Si Thep Historical Park in Phetchabun has become a popular tourist spot following its UNESCO World Heritage Site recognition, with daily visitors increasing from 300 to 7,000. However, the sudden influx has resulted in complaints about insufficient facilities, prompting the governor to discuss potential solutions with Ministry of Culture officials. #SiThepHistoricalPark #PhetchabunProvince #UNESCOWorldHeritage #Travel #Tourism
Sudden Spike in Tourism
Phetchabun province faces an urgent need for action in response to the dramatic increase of visitors at Si Thep Historical Park. The park was designated as a UNESCO World Heritage Site on September 19, and the number of daily visitors has risen from 300 to around 7,000. Deputy Governor Chatchaval Benchasiriwong believes that the province was unprepared for this sudden surge in tourism.
A Lack of Preparedness
According to Chatchaval Benchasiriwong, Phetchabun should have implemented measures to manage the park more effectively after it was added to a tentative UNESCO list in 2019. There have been numerous complaints from visitors regarding a lack of facilities, such as parking spaces, food, nearby accommodation, and toilets. In response, the governor has been instructed to provide mobile toilets.
Discussions and Solutions
Provincial executive committees have met recently to address the situation, and the governor is expected to discuss solutions with executives and senior officials from the Ministry of Culture, which oversees the historic park. Si Thep Historical Park is spread over 866.451 hectares in Si Thep district and features three cultural sites from the Dvaravati period, which lasted from the 6th to the 11th century.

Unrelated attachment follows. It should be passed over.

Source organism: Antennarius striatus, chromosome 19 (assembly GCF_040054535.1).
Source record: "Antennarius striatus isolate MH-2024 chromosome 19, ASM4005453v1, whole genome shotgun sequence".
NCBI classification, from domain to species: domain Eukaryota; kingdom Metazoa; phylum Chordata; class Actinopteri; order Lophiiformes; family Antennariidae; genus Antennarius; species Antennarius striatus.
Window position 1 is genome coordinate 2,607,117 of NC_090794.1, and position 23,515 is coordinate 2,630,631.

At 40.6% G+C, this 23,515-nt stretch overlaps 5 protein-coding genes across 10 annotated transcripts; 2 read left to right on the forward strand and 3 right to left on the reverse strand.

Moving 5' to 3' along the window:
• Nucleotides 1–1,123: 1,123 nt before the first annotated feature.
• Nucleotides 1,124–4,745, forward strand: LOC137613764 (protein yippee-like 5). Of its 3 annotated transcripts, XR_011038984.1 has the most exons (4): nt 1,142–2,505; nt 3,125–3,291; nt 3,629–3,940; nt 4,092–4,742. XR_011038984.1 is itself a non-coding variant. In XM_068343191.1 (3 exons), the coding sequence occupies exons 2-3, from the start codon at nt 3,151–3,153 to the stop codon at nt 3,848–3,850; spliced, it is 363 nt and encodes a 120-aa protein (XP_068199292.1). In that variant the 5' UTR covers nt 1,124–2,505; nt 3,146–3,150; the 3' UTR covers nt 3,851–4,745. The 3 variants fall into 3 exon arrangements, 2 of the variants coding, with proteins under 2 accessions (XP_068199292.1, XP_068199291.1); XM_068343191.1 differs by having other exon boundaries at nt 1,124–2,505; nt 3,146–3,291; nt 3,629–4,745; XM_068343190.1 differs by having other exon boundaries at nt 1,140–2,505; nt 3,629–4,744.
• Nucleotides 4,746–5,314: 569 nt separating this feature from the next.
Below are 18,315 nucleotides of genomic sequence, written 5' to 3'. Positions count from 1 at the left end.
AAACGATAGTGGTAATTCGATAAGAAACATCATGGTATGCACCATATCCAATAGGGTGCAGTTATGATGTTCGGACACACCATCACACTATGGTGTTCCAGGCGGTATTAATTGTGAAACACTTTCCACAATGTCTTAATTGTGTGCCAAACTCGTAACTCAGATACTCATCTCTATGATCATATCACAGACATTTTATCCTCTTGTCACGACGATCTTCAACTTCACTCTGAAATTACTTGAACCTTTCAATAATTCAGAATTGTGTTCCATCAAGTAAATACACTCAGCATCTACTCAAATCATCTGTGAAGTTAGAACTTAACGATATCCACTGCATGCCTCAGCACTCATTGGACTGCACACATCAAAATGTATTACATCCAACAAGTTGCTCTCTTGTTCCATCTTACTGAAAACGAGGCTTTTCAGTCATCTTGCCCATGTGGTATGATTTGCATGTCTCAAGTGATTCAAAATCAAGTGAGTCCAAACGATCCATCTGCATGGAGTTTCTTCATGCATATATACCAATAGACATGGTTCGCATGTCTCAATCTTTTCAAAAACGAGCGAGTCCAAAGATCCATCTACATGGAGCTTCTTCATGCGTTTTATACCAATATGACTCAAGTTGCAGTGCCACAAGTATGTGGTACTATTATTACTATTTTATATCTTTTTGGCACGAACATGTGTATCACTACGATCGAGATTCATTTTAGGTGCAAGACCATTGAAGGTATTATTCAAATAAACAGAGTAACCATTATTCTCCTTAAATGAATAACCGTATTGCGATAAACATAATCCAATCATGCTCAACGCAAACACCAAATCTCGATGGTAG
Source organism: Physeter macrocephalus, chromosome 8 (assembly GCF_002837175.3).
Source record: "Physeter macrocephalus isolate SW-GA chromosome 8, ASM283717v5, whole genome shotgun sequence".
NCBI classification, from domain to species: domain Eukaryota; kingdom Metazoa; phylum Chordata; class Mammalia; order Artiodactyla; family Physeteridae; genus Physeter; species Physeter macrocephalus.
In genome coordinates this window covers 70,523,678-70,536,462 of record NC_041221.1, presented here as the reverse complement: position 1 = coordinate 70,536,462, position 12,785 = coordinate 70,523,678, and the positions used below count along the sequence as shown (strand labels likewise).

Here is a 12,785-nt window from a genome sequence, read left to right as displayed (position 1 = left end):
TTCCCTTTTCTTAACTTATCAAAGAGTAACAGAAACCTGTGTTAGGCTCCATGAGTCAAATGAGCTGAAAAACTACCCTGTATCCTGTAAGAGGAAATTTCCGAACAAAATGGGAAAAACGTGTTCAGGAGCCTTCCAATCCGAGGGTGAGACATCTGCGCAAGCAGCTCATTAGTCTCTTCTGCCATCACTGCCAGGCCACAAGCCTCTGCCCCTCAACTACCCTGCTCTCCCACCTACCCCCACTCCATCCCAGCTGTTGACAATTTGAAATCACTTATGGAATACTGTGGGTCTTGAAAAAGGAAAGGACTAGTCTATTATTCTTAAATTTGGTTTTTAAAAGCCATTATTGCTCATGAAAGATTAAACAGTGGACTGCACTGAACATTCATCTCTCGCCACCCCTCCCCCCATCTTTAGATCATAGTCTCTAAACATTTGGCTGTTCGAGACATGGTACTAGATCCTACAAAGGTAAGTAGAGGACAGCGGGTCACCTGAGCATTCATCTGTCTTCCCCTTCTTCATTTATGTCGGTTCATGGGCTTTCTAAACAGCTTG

Safety Concerns and Preventing Damage
As a result of the site’s newfound popularity, approximately 30,000 visitors climbed the Khao Klang Nok ruins during a recent weekend. Citing safety concerns, the Fine Arts Department (FAD) announced a temporary closure of the ancient monument. Visitors are now only permitted to take photos around its base.
Culture Minister Sermsak Pongpanich has expressed concern for both tourist safety and the potential damage to the historical site. He has instructed the FAD to work closely with Phetchabun and local authorities to improve site management and ensure the preservation of Si Thep Historical Park for future generations.
Frequently Asked Questions
1. What has caused the sudden increase in daily visitors at Si Thep Historical Park?
The recent designation of Si Thep Historical Park as a UNESCO World Heritage Site has led to a dramatic increase in daily visitors, from 300 to around 7,000, as more tourists are now drawn to the park due to its recognition.
2. What are the main complaints from visitors regarding the park’s facilities?
Visitors to Si Thep Historical Park have complained about a lack of facilities such as parking spaces, food, nearby accommodation, and toilets. In response to these complaints, the governor has been instructed to provide mobile toilets.
3. What measures are being taken to address the safety concerns and potential damage to the historical site?
Culture Minister Sermsak Pongpanich has instructed the Fine Arts Department (FAD) to work closely with Phetchabun and local authorities to improve site management and ensure the preservation of Si Thep Historical Park for future generations. Additionally, the Khao Klang Nok ruins have been temporarily closed, with visitors now only permitted to take photos around its base due to safety concerns.